Accessto new Alzheimer’s treatments bogged down by Medicare

Alzheimer’s is a progressive, fatal disease that boggled scientists for a century.
In the past 30 years, $42 billion has been invested in research and development of drugs that could treat it. More than 150 trials ended in failure.
Now, at last, we have two treatments with significant clinical benefit — one, lecanemab, approved by the Food and Drug Administration and another, donanemab, recently endorsed by its advisory panel — and a scientific pathway that could one day point the way toward a cure.
Unfortunately, it’s not clear how quickly patients and their families will be able to benefit. It could be months before the FDA approves donanemab. These drugs work best at early stages of this progressive disease. Patients who could see results from treatment today may not be eligible tomorrow. Our agencies must refocus their efforts on ensuring safe, appropriate access for people who may benefit from the first new treatments for Alzheimer’s in three decades.
Eisai’s Leqembi (lecanemab) received FDA approval more than a year ago after demonstrating a 27% decline in early disease progression; donanemab achieved 35%.
But rather than cover the drug for seniors who need it, the Centers for Medicare and Medicaid Services (CMS), which administers Medicare, restricted access, citing the very safety concerns the FDA scrutinized before granting approval.
The result? After more than a year on the market, the drug has reached only 5,000 patients.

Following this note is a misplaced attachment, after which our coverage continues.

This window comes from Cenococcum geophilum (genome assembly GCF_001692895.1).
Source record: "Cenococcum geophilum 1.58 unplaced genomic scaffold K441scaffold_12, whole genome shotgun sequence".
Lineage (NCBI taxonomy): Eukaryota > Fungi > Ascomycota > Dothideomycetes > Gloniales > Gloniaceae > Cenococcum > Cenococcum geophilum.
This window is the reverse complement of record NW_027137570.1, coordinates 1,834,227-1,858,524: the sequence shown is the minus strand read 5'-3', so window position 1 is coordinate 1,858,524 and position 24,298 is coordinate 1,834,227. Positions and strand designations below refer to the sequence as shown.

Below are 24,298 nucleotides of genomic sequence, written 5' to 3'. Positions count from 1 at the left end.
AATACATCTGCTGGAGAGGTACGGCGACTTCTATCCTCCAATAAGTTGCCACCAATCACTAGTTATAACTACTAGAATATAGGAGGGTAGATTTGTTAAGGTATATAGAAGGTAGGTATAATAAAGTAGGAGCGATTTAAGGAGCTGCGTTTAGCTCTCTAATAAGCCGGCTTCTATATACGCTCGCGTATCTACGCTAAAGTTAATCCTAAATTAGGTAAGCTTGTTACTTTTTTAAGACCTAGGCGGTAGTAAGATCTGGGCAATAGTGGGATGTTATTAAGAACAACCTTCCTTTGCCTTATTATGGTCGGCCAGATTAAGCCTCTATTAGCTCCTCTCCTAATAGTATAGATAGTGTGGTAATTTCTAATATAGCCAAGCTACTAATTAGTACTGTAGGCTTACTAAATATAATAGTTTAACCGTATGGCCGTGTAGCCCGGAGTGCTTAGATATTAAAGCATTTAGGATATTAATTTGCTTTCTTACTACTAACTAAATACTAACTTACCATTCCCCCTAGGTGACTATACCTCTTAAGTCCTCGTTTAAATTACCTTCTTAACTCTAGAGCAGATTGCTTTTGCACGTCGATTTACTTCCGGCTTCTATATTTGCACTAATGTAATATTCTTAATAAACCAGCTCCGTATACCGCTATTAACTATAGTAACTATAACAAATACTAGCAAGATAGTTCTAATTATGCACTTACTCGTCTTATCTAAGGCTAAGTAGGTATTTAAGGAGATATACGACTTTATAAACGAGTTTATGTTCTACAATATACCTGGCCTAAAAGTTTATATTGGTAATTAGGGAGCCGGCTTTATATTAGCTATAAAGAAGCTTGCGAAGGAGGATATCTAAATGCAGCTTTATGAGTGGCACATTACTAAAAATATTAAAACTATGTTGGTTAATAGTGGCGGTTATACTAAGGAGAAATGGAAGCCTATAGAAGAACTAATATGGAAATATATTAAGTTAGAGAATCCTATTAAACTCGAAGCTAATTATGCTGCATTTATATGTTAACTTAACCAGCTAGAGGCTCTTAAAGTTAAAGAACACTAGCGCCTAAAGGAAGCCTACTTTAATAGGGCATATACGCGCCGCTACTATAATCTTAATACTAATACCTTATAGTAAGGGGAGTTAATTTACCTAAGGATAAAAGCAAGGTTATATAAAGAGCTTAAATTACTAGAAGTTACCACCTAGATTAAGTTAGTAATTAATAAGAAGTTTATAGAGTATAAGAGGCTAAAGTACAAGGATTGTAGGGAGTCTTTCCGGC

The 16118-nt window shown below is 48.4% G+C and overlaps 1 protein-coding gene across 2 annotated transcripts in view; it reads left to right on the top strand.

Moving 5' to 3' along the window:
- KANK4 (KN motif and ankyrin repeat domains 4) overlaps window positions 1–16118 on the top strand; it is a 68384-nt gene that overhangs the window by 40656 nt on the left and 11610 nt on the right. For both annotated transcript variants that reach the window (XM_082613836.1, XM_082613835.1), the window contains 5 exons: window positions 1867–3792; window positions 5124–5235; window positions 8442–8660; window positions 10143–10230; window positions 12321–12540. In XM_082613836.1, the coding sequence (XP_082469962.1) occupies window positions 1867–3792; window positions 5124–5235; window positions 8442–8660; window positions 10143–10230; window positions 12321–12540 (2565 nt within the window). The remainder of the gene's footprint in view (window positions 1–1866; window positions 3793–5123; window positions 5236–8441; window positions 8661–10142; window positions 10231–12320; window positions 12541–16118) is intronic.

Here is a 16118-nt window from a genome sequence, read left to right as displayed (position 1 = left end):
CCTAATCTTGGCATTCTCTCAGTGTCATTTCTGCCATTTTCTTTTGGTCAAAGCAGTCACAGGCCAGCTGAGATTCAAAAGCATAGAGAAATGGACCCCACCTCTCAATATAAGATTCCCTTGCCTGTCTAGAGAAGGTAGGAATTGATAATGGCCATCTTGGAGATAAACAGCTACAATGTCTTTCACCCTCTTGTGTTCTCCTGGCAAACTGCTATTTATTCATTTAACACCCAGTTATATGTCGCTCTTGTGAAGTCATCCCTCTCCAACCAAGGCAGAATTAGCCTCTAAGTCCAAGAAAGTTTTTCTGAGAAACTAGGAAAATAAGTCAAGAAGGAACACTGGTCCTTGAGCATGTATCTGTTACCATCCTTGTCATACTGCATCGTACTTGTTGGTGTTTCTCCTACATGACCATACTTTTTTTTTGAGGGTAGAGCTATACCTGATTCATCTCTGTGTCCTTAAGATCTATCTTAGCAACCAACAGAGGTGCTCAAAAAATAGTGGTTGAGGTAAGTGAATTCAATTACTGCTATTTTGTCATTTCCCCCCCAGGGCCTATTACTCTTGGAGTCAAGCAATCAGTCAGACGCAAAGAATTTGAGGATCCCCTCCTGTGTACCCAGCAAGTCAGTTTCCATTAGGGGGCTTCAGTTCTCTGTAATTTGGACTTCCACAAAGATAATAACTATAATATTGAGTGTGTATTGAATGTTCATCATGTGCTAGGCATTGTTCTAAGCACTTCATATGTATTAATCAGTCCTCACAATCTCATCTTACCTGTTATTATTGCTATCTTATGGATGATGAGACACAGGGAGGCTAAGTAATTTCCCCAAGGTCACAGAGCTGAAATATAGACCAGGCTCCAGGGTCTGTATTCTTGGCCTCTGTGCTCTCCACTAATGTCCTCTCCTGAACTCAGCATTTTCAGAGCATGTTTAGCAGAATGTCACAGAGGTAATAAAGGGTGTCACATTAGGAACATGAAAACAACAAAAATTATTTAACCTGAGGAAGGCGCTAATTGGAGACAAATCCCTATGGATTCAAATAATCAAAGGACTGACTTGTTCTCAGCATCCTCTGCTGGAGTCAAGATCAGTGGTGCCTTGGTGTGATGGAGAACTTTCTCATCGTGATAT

Though the FDA reviewed the data and determined lecanemab’s benefit outweighed the risks, CMS continues to press for more data on its clinical benefit and safety.
The agency isn’t supposed to consider cost in a coverage decision, but that certainly seems to be a factor. It effectuated one of the largest premium increases in the history of the Medicare program to manage the projected budget impact of a similar Alzehimer’s drug, Aduhelm — then restricted access to it and rebalanced premiums.
The tool used to nullify these drugs is “coverage with evidence development,” or CED. This program was designed to speed new technologies to market, protect patients and spur innovation. But CMS has warped its purpose, using CED to impede access not only to Alzheimer’s treatments but to diagnostic too.
PET scans are the gold standard for diagnosing Alzheimer’s by confirming the presence of amyloid plaque in the brain. A second test is used after treatment to confirm that plaques have been removed. After tying up these tests in CED for more than a decade, CMS finally concluded last October what we’ve known for years: that the preponderance of data supports using PET scans to diagnose Alzheimer’s disease.
Now we must ensure equitable access to these tools in practice. The new drugs deliver the most benefit when administered early in the progression of disease, so getting a timely, accurate diagnosis is crucial.
Yet even where a patient can get access to the drug under CED, the process is burdensome for physicians, who must enter patient data in an approved registry or study to secure Medicare coverage.
This adds an uncompensated layer of bureaucracy to the management of a disease that is already very complex to diagnose and treat. CMS maintains that its digital database is easy to use, but the policy is disconnected from the reality on the ground.
Neurologists’ offices are packed trying to manage the demands of an aging population. Appointments can be backed up for more than a year. Memory centers at elite medical institutions can train staff to navigate these additional tasks, but remote facilities are struggling. The result is that fewer patients have ready access to the treatment.
Donanemab faces all the same headwinds. Let’s hope a swift FDA approval is followed by a new CMS policy that helps ensure people who need these treatments can get them.
Joe Grogan is a senior fellow at the University of Southern California’s Schaeffer Center for Health Policy & Economics and former director of the Domestic Policy Council in the White House.